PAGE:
This sophisticated comedy of modern manners deals with the "empty-nester's" greatest nightmare: the chickens coming home to roost. Affluent, newly widowed and wonderfully politically incorrect, Marjorie is enjoying life sitting by her pool, having imaginary conversations with her late husband, Jack, when both her grown-up children come calling: Ann with her British husband, Brian, and Tony with his Asian-American wife, Joy—an ex-ballet dancer. Neither sibling knows the other has the same plan: to come home and live with poor old Mom. When Marjorie's succinct reply is "No," they can't believe it. Who ever heard of anyone wanting to live alone?" asks Ann. "Anyone who's tried it" is Marjorie's reply. Not only does she not want them living there but—she has decided to sell the estate and move to New Zealand. Family chaos ensues. Sibling rivalry reaches alarming proportions; brother-in-law begins to lust after sister-in-law, and even the water in the pool turns murky. Eventually Marjorie has an epiphany—including a visitation from her deceased husband, songwriter Jack, who arrives in swimsuit and flippers, urging her to "let 'em go, let 'em all go." Her decision, which has nothing to do with New Zealand, takes everyone by surprise and gives her a new freedom and a new life. The surprise "hit" of the Oregon Shakespeare Festival's '95 season, this comedy addresses very real and current issues with crackling wit and sometimes controversial reflections on American society in "this day and age."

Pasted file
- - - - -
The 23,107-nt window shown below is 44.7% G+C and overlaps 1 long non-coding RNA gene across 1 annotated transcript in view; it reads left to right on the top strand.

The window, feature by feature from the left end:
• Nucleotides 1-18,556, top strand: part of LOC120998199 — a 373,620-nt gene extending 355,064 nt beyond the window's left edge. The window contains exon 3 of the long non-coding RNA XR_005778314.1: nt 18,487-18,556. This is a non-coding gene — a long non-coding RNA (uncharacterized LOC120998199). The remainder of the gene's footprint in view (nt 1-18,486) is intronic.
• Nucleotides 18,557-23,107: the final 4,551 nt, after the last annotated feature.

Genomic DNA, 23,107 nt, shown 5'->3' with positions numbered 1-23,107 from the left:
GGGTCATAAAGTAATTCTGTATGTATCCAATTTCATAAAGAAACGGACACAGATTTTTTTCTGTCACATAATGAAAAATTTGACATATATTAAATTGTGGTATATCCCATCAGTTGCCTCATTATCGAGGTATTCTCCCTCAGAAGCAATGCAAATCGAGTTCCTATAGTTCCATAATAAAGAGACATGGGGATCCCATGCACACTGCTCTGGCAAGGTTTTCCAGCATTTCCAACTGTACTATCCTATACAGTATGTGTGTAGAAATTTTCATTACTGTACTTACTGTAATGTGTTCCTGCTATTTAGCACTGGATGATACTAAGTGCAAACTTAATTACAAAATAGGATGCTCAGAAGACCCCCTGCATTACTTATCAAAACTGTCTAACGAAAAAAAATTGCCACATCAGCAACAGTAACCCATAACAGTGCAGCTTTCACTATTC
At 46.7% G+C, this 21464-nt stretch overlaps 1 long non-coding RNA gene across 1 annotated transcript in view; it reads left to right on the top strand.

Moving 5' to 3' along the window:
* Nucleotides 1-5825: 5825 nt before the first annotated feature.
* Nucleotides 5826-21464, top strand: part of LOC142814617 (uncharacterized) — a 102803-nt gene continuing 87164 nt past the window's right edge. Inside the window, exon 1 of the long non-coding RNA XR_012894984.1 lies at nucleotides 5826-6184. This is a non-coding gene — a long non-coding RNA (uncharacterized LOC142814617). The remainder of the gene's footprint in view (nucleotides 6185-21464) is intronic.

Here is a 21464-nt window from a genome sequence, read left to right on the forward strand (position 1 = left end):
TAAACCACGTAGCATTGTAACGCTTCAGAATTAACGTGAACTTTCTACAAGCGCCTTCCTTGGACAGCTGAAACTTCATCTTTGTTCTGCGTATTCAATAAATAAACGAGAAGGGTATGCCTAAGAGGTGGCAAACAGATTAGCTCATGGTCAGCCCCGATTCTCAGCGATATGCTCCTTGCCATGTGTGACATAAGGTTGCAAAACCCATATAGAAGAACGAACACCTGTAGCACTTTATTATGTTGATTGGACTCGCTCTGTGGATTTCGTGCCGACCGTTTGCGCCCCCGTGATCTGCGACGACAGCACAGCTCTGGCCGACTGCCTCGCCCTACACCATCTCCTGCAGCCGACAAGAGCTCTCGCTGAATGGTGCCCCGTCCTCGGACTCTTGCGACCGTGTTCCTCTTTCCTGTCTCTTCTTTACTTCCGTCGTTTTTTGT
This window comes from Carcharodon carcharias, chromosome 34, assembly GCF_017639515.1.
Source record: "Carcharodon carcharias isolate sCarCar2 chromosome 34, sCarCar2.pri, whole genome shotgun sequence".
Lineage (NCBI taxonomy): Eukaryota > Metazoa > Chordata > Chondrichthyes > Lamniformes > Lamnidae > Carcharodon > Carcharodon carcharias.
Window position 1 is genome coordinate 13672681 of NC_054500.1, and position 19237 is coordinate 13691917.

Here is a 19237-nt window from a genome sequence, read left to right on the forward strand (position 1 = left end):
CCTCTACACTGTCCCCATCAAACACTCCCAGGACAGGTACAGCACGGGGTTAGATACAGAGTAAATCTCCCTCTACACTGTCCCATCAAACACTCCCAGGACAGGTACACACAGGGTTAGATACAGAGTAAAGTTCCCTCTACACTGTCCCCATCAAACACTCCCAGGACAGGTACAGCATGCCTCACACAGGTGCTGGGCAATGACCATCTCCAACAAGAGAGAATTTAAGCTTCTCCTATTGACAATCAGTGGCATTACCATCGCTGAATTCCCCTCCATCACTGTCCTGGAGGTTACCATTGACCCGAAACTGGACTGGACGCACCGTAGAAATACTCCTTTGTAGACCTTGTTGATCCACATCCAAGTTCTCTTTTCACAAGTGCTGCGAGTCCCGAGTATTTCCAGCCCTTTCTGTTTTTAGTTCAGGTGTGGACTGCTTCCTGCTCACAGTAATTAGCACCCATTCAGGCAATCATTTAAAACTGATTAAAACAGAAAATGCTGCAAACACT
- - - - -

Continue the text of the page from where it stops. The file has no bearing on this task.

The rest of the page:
"…talk-show topical, but considerably more sardonic and much funnier…Jackson may be on to something big…" —San Francisco Examiner. "…crackles with wit…" —Sacramento Bee. "…a bright, breezy contemporary comedy which takes aim at '90s angst…demonstrates that even comedy can sting delightfully…" —Salem Statesman-Journal. "Frothy, sweet and tart—like a slice of lemon meringue pie…That's the description that best fits…Jackson's crowd-pleaser of a play." —Ashland Gazette.